### Asymmetric Abstractions for Adversarial Settings

Nolan Bard, Michael Johanson, and Michael Bowling.**Asymmetric Abstractions for Adversarial Settings**. In

*Proceedings of the Thirteenth International Conference on Autonomous Agents and Multiagent Systems (AAMAS)*, 2014.

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### Abstract

In multiagent domains, an agent’s beliefs about how other agents will or could act plays a significant role in their own behaviour. In large domains where it is infeasible to uniquely represent every possible decision an agent will face, abstraction is often used to collapse the state and action space to make the problem tractable. By abstracting other agents’ views of the environment, the agent makes assumptions about how other agents act. Incorrect abstraction choices can yield less than ideal performance as other agents may, in reality, use coarser or finer abstraction than they were modelled with. The standard approach when abstracting is to use symmetric abstraction: where all agents are assumed to distinguish states in the same way. This work examines the benefits and potential pitfalls of using asymmetric abstractions in two-player zero-sum extensive-form games. Using the domain of two-player limit Texas hold’em poker, we investigate the performance of strategies using both symmetric and asymmetric abstractions in terms of in-game utility and worst-case utility in the real game. Furthermore, we show that combining asymmetric abstractions with robust counter-strategy techniques can produce counter-strategies which dominate their symmetric abstraction counterparts in terms of both exploitative power and worst-case utility.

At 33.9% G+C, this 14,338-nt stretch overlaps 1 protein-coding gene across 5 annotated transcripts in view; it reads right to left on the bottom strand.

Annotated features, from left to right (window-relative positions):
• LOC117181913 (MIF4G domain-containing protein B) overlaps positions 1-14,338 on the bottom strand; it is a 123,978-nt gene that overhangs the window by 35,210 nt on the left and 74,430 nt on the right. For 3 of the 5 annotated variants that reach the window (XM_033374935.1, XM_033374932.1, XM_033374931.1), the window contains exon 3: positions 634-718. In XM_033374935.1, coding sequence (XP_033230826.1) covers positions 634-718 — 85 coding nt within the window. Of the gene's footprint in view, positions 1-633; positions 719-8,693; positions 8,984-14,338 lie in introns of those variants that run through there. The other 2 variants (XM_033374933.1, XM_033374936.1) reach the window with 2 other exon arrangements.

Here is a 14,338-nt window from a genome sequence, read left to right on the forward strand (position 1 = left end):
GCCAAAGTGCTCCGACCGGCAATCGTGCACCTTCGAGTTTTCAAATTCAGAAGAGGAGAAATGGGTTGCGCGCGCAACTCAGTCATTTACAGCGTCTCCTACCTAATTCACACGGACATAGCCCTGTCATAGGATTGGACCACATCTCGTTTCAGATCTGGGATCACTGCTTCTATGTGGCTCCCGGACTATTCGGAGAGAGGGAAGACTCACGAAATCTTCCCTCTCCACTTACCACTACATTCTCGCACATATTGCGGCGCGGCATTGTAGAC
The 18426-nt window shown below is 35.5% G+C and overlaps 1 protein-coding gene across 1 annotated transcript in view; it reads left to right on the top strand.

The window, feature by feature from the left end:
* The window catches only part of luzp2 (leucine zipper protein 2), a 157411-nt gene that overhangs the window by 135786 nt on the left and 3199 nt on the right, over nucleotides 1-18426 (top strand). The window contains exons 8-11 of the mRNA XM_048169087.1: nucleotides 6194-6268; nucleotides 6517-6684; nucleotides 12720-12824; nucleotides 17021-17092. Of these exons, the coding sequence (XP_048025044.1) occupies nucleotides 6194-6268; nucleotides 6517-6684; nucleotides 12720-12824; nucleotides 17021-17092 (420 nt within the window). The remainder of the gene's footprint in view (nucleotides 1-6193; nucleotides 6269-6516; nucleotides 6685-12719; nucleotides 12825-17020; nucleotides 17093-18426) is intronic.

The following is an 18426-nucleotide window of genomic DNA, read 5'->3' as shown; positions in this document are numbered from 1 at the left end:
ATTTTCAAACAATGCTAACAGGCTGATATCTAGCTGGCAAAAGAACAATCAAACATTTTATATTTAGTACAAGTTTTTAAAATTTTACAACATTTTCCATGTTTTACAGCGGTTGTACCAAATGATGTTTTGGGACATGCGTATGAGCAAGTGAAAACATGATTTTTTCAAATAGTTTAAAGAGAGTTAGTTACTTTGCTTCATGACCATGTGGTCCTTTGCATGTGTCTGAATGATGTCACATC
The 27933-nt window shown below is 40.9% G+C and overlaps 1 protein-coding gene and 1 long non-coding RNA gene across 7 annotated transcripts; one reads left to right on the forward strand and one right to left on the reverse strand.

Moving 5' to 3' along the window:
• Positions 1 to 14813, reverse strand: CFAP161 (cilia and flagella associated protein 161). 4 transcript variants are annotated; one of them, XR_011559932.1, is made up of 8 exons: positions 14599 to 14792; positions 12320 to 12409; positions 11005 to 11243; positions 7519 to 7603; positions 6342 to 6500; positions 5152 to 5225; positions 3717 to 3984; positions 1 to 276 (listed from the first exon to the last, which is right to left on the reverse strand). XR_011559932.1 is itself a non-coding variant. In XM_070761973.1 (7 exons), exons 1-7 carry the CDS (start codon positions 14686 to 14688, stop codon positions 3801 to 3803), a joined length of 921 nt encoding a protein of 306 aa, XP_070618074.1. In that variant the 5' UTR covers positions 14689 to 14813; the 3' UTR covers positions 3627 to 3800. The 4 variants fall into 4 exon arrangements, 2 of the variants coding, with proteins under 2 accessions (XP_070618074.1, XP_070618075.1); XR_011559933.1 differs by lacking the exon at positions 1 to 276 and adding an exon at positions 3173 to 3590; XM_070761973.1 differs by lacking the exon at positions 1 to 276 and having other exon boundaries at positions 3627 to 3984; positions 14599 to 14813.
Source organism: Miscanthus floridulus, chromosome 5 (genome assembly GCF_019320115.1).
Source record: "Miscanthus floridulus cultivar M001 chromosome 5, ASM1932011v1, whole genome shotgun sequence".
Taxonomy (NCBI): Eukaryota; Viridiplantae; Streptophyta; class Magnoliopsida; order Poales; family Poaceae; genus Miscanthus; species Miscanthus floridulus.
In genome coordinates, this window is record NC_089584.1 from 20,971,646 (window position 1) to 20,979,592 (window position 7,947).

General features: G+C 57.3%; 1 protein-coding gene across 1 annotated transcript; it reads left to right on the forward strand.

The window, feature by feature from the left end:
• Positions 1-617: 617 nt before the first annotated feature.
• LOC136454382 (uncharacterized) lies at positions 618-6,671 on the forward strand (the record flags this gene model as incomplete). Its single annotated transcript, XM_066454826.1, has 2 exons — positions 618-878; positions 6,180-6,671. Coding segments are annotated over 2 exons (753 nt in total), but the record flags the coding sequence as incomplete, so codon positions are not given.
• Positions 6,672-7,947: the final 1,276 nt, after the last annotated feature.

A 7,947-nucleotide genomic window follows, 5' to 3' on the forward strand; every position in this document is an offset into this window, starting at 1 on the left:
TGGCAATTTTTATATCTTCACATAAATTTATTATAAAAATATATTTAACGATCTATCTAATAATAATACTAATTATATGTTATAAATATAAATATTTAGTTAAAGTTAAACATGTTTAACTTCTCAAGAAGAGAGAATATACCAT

### Notes

Game solving algorithms such as CFR give us an efficient way to compute a Nash equilibrium for large games such as Texas hold'em poker. However, even though these algorithms are *efficient* in time and memory, all of the human-scale poker games that we are interested in are still too large to solve exactly even with large clusters of computers. Instead of solving these games directly, a standard approach is to use an abstraction technique to simplify the game, solve this simpler game, and then use the resulting strategy to play the real game. The result isn't quite an optimal strategy for the real game, because the abstraction techniques necessary to get to a solvable game are lossy. However, we can still measure how good these strategies are through measuring their exploitability with a real-game best-response computation, or through matches against other strategies. In addition to computing Nash equilibrium strategies, this abstraction-solving-translation approach is also used to compute counter-strategies from data about the opponent, using the Restricted Nash Response or Data Biased Response algorithms.

The standard approach when using abstraction is to use the same abstraction technique for all players in a game, such that all of the players have the same kind of simplification inflicted on them. This seems "fair" in that the resulting strategy doesn't artificially punish one player with a worse representation of the cards, and we may expect it to generate a strategy that minimizes exploitability and be fairly close to a Nash equilibrium. When we use one of these strategies in a match against an actual opponent, we are in fact making an assumption about the opponent: that we believe they are about as strong as we are, and that our strategy should behave accordingly.